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Shweta Sharma
Senior Writer

Hit with $70M ransom demand, TSMC pins LockBit hack on breached supplier

Jul 03, 20233 mins
Data BreachRansomware

The chipmaker said it wasn't directly hacked by LockBit but has been exposed due to an intrusion into Kinmax’s systems.

Credit: Shutterstock

Taiwan Semiconductor Manufacturing Company (TSMC) has blamed one of its equipment suppliers for the LockBit breach that has exposed the chip-making giant to a $70 million ransom demand.

The company has identified the breached third-party supplier as Kinmax Technology, a Taiwan-based system integrator, without divulging the nature of the data compromised.

"TSMC has recently been aware that one of our IT hardware suppliers experienced a cybersecurity incident, which led to the leak of information pertinent to server initial setup and configuration," TSMC said.

On Thursday, one of the affiliates of the LockBit ransomware gang, National Hazard Agency, shared screenshots of directory listings of stolen TSMC files on its leak website, giving TSMC an August 6 deadline to pay $70 million.

Failure of payment would cause the hacker group to leak exfiltrated info, including network login credentials for TSMC's IT network, the post said.

TSMC blames third-party breach

TSMC claimed that third-party supplier Kinmax, the system integrator that works with leading technology players like Hewlett-Packard, Microsoft, VMware, Cisco, and Fortinet, experienced a system breach that exposed its customers to threats.

However, the security breach "has not directly affected TSMC’s business operations, nor did it compromise any TSMC’s customer information," TSMC said. "After the incident, TSMC has immediately terminated its data exchange with this supplier in accordance with the company's security protocols and standard operating procedures."

National Hazard Agency, said it is prepared to publish a list of what it calls "points of entry" into TSMC's network and passwords and login information for them.

"This breach is a great example of why machine identities are just as important as employee identities," said Lior Yaari, CEO and co-founder of Grip Security. "Data is everywhere and accessed from anywhere by anybody. Companies who are able to secure employee and machine identities will be more secure than those that cannot."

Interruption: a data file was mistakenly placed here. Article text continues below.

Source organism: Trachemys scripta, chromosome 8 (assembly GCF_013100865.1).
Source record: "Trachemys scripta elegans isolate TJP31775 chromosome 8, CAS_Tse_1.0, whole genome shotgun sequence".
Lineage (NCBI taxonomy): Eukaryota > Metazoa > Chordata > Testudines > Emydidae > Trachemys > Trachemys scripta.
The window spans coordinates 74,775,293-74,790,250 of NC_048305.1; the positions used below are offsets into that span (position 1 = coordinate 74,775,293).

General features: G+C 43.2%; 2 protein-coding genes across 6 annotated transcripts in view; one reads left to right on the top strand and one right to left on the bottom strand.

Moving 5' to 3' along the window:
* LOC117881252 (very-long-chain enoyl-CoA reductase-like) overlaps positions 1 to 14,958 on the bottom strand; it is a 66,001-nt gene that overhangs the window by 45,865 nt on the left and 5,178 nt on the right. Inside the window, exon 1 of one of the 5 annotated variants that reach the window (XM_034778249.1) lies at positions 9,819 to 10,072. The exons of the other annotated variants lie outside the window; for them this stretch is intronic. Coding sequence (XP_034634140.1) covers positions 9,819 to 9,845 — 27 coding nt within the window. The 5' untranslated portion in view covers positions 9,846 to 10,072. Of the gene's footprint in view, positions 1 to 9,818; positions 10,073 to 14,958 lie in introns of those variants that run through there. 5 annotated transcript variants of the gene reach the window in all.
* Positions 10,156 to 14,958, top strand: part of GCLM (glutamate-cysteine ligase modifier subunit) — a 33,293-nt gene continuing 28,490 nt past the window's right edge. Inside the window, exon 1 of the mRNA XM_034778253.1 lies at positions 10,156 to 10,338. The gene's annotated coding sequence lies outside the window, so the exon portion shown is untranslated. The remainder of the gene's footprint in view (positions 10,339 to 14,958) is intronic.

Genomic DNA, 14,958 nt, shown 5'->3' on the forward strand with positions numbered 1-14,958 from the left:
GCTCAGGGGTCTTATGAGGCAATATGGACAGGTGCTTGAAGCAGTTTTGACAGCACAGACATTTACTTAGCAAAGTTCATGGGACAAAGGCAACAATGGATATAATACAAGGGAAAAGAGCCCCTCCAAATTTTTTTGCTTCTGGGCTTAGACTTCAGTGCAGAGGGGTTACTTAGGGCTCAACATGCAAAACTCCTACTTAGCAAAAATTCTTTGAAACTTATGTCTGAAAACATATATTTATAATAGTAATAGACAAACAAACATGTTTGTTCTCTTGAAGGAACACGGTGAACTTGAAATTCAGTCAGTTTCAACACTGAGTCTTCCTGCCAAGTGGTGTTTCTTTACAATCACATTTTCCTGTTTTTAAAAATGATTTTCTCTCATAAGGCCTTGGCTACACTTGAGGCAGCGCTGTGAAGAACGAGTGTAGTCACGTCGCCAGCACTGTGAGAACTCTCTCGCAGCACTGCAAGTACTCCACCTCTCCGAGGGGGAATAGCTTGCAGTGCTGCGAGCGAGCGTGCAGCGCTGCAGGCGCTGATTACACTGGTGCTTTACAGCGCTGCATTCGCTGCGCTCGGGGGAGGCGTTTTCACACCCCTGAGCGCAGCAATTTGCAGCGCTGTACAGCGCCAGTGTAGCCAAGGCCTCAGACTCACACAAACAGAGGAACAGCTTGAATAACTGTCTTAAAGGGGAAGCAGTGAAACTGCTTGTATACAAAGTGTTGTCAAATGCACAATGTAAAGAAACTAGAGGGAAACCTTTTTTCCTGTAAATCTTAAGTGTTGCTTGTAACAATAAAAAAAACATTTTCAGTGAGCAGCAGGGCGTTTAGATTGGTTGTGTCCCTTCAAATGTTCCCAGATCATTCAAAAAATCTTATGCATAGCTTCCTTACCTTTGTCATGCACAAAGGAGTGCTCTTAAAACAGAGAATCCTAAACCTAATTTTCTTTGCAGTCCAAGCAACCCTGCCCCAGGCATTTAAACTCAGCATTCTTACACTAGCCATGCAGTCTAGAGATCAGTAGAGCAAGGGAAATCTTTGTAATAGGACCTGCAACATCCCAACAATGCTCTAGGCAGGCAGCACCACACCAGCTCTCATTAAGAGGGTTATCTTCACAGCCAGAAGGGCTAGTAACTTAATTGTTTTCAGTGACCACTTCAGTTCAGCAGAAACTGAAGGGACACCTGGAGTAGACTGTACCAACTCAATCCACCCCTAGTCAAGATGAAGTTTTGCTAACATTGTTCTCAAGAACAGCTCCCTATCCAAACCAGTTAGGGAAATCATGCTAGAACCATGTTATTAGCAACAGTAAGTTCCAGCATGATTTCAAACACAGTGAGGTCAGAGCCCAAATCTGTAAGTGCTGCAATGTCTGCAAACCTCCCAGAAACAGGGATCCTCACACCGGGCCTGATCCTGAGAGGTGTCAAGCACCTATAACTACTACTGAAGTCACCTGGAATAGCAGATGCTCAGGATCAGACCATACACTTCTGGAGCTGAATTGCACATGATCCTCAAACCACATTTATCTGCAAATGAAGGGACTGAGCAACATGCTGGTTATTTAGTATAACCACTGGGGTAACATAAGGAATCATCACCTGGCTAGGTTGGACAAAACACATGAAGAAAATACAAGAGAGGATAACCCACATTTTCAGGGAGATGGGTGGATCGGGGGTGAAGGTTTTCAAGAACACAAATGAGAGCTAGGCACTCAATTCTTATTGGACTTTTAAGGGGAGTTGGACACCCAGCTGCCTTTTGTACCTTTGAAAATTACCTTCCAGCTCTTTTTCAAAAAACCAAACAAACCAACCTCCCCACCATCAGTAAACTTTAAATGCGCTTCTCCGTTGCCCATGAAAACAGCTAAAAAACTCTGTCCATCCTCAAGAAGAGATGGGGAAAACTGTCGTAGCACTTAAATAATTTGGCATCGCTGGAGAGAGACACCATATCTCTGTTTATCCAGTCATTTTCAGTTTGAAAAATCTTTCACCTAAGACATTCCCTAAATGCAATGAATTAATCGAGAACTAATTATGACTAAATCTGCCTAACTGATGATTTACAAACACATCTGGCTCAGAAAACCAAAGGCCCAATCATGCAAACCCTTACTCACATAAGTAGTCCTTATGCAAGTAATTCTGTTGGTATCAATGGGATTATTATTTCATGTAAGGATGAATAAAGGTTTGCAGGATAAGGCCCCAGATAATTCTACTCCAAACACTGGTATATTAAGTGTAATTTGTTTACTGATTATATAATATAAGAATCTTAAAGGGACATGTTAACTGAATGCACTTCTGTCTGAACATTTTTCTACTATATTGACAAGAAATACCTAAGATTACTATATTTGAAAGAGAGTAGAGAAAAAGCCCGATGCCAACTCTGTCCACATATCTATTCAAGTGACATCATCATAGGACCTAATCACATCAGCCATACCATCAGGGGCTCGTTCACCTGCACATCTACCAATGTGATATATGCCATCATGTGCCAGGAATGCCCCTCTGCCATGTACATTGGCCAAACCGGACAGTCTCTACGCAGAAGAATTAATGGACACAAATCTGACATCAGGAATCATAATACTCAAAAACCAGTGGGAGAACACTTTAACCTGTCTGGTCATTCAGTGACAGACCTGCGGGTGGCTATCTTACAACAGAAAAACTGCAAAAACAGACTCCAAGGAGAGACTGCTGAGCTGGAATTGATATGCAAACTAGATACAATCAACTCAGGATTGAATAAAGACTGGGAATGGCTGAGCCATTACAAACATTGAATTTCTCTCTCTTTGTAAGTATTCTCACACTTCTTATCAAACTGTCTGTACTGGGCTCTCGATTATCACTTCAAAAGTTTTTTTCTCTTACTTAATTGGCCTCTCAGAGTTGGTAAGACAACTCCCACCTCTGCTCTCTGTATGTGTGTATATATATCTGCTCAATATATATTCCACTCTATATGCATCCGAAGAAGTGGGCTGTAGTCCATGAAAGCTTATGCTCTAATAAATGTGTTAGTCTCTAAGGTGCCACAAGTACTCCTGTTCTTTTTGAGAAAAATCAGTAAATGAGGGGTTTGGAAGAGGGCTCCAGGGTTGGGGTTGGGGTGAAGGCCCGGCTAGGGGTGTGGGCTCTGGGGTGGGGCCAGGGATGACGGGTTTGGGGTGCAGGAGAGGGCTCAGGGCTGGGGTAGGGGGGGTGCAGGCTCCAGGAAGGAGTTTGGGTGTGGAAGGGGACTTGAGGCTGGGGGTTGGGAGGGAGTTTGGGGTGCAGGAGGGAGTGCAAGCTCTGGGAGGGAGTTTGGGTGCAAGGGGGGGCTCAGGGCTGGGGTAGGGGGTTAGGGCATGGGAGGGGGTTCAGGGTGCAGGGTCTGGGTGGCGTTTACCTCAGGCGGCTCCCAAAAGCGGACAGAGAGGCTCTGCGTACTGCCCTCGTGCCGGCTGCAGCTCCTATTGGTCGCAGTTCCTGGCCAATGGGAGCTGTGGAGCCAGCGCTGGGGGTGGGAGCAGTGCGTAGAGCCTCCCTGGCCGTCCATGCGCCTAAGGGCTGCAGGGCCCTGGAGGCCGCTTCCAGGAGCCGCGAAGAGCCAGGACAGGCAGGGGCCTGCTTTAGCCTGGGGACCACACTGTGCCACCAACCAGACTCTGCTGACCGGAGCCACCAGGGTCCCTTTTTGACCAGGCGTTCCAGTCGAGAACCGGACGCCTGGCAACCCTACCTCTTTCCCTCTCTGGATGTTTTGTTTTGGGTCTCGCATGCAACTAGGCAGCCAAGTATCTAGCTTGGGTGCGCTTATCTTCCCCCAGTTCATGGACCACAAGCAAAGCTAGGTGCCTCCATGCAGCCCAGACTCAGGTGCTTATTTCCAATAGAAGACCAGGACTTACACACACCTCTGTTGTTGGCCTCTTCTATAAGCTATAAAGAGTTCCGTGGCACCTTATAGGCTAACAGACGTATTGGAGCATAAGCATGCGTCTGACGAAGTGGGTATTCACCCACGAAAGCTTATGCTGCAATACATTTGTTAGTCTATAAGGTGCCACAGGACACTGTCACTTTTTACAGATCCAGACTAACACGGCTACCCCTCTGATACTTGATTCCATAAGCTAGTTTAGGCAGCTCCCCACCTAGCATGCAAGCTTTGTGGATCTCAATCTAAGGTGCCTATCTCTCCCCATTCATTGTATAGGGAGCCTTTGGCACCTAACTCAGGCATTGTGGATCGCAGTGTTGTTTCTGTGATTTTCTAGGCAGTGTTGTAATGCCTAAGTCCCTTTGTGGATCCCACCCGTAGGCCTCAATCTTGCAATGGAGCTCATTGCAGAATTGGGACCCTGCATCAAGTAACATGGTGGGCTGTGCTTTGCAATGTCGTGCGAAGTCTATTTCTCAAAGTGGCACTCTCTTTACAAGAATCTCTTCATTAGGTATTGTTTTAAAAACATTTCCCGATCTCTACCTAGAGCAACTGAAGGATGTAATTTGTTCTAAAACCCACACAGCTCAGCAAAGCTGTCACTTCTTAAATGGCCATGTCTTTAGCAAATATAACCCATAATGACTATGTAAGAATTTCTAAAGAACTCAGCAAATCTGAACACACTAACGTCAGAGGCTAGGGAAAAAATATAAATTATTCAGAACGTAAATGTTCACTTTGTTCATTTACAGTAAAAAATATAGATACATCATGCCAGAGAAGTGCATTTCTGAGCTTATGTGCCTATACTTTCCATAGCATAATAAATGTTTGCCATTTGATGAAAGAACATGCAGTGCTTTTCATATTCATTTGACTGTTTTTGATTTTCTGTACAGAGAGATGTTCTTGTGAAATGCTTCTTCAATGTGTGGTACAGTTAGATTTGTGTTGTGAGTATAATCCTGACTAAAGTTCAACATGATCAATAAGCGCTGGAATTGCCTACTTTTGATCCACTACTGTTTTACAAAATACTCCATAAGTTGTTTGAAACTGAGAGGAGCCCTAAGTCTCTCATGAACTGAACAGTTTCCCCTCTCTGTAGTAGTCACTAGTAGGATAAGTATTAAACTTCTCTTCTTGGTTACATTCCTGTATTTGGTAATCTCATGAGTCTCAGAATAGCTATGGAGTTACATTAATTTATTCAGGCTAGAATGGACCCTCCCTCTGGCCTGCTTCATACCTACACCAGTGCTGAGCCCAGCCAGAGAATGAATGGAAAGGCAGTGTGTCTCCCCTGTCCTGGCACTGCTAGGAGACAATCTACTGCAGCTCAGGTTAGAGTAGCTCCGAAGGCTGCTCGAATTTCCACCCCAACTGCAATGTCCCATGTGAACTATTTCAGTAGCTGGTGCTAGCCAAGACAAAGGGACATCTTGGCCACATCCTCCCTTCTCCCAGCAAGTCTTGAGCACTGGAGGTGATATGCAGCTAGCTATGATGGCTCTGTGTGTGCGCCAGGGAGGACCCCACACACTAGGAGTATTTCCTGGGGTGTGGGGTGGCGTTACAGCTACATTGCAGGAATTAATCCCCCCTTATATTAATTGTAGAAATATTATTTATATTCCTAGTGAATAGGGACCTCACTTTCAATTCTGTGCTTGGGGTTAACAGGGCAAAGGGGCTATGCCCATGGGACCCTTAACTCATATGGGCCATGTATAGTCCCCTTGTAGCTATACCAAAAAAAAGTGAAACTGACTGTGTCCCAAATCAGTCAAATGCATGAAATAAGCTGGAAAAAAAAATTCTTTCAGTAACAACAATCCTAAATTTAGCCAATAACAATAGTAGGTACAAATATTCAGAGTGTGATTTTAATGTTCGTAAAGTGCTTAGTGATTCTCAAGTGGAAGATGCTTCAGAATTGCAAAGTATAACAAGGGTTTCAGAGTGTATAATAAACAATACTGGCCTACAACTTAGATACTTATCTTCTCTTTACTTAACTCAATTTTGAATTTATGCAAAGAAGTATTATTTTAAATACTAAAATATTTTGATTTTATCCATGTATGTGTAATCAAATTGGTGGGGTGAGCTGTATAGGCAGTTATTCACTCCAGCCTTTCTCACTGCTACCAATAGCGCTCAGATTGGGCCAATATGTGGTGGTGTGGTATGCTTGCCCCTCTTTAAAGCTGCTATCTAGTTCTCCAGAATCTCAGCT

Kinmax issues apology, downplays breach

Kinmax has issued a letter to its customers regarding an intrusion the supplier discovered within its internal testing environment on June 29, allowing unauthorized access to system installation preparation information. It said the breached information has nothing to do with the actual application of the customer, just the basic setting at the time of shipment.

"The leaked content mainly consisted of system installation preparation that the company provided to our customers as default configurations," the Kinmax letter read. "At present, no damage has been caused to the customer and the customer has not been hacked by it."

Neither TSMC nor Kinmax has publicly confirmed the claims made by LockBit regarding the unauthorized possession of critical TSMC data. Neither party has revealed whether any or both of them would pay the $70 million demand made.

"We would like to express our sincere apologies to the affected customers, as the leaked information contained their names which may have caused some inconvenience," Kinmax said. "The company has thoroughly investigated this incident and implemented enhanced security measures to prevent such incidents from occurring in the future."